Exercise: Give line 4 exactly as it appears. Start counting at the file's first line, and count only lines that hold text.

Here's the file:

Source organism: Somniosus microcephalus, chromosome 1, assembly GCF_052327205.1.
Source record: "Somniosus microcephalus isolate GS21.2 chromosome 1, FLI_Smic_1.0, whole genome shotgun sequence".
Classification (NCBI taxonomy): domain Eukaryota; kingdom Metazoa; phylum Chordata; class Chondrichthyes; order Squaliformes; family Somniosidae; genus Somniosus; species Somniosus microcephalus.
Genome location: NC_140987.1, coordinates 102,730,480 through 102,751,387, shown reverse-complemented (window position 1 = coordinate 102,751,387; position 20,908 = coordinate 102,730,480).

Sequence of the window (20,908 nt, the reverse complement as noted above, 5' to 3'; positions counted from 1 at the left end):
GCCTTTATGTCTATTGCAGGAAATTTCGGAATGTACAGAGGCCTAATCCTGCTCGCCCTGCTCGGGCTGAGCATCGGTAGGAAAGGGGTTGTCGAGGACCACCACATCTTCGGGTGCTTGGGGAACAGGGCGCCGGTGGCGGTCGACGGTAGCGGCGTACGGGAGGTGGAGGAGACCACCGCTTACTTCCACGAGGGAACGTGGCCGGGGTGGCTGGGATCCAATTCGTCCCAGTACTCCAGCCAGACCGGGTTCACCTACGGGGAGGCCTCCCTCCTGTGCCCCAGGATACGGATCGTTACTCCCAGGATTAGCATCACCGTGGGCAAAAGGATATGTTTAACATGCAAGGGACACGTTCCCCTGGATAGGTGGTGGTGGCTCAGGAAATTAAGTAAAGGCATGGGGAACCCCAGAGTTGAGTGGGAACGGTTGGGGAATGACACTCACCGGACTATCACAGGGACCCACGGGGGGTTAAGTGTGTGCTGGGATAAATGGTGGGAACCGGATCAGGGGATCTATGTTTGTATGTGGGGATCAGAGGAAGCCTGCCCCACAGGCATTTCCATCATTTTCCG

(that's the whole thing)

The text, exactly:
Genome location: NC_140987.1, coordinates 102,730,480 through 102,751,387, shown reverse-complemented (window position 1 = coordinate 102,751,387; position 20,908 = coordinate 102,730,480).